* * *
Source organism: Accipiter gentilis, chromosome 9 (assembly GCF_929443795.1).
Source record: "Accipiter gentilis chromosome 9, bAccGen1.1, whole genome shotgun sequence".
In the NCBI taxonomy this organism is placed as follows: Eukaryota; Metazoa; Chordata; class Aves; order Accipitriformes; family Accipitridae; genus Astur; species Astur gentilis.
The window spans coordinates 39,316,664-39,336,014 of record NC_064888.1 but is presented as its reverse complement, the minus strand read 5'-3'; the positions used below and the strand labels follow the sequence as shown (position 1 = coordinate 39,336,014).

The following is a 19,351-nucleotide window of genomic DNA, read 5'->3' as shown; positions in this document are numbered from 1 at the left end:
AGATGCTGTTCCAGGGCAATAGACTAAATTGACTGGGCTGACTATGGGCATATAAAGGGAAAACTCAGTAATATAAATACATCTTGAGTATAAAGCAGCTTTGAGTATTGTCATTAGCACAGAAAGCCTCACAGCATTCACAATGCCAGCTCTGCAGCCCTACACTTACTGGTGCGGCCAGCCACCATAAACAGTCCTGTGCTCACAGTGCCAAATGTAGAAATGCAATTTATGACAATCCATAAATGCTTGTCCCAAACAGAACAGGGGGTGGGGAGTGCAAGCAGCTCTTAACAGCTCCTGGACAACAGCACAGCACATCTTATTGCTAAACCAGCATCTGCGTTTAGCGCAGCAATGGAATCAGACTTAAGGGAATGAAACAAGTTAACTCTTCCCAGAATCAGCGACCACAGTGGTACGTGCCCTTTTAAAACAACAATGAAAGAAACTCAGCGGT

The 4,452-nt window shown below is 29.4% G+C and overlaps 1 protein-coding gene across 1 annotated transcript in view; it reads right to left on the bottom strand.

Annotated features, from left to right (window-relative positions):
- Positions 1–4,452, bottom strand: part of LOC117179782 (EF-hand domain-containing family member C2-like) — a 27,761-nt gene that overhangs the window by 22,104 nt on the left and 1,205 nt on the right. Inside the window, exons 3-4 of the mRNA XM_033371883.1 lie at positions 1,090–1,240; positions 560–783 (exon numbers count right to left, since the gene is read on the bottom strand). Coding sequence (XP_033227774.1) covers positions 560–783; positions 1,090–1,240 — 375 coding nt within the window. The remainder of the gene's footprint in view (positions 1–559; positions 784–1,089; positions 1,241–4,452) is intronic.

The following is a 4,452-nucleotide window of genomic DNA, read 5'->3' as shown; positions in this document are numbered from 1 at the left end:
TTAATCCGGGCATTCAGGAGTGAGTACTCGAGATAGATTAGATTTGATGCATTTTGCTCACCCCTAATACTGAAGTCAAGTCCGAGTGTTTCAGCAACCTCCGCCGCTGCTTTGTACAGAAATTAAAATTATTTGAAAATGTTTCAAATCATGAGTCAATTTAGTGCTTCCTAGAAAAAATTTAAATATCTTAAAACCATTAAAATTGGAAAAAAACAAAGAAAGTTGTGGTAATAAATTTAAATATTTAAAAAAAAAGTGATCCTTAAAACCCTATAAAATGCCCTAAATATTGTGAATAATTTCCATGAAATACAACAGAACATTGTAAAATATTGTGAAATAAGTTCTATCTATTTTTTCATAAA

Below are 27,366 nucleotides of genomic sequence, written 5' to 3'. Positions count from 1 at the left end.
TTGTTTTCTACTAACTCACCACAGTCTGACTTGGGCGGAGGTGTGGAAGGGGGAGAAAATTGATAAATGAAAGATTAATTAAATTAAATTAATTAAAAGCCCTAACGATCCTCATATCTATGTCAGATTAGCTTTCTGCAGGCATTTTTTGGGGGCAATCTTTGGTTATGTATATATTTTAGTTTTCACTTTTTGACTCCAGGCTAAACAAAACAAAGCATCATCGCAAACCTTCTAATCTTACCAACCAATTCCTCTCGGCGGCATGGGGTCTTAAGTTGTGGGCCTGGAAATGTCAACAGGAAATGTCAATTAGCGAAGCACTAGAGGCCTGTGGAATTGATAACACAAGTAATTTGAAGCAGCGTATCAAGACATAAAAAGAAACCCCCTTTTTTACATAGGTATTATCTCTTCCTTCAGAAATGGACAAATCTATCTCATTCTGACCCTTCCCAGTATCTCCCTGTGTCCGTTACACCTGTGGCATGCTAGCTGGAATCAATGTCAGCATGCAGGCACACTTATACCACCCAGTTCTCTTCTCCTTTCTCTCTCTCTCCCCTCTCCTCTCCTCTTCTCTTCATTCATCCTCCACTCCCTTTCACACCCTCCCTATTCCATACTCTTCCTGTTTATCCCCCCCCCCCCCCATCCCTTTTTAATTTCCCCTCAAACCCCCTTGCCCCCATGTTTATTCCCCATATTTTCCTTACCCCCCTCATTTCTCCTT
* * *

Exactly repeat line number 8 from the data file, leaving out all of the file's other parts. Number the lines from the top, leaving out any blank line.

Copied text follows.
Annotated features, from left to right (window-relative positions):